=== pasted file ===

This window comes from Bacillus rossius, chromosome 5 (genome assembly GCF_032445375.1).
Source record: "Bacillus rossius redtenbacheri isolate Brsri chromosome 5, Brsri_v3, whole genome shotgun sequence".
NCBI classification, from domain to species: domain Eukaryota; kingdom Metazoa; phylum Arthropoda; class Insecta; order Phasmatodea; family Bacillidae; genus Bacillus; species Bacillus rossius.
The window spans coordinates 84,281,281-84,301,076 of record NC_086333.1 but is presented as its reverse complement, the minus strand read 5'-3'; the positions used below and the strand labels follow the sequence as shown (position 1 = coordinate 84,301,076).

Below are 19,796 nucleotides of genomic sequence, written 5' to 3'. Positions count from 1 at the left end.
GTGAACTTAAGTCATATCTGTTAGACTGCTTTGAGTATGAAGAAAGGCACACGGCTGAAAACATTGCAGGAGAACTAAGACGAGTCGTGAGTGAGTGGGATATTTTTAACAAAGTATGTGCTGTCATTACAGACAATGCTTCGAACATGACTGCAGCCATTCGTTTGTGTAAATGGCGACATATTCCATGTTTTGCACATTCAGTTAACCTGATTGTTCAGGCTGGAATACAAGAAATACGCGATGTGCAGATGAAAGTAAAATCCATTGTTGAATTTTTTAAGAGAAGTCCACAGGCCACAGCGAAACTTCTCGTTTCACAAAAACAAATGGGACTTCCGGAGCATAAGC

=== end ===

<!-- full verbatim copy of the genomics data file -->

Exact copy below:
This window comes from Bacillus rossius, chromosome 5 (genome assembly GCF_032445375.1).
Source record: "Bacillus rossius redtenbacheri isolate Brsri chromosome 5, Brsri_v3, whole genome shotgun sequence".
NCBI classification, from domain to species: domain Eukaryota; kingdom Metazoa; phylum Arthropoda; class Insecta; order Phasmatodea; family Bacillidae; genus Bacillus; species Bacillus rossius.
The window spans coordinates 84,281,281-84,301,076 of record NC_086333.1 but is presented as its reverse complement, the minus strand read 5'-3'; the positions used below and the strand labels follow the sequence as shown (position 1 = coordinate 84,301,076).

Below are 19,796 nucleotides of genomic sequence, written 5' to 3'. Positions count from 1 at the left end.
GTGAACTTAAGTCATATCTGTTAGACTGCTTTGAGTATGAAGAAAGGCACACGGCTGAAAACATTGCAGGAGAACTAAGACGAGTCGTGAGTGAGTGGGATATTTTTAACAAAGTATGTGCTGTCATTACAGACAATGCTTCGAACATGACTGCAGCCATTCGTTTGTGTAAATGGCGACATATTCCATGTTTTGCACATTCAGTTAACCTGATTGTTCAGGCTGGAATACAAGAAATACGCGATGTGCAGATGAAAGTAAAATCCATTGTTGAATTTTTTAAGAGAAGTCCACAGGCCACAGCGAAACTTCTCGTTTCACAAAAACAAATGGGACTTCCGGAGCATAAGC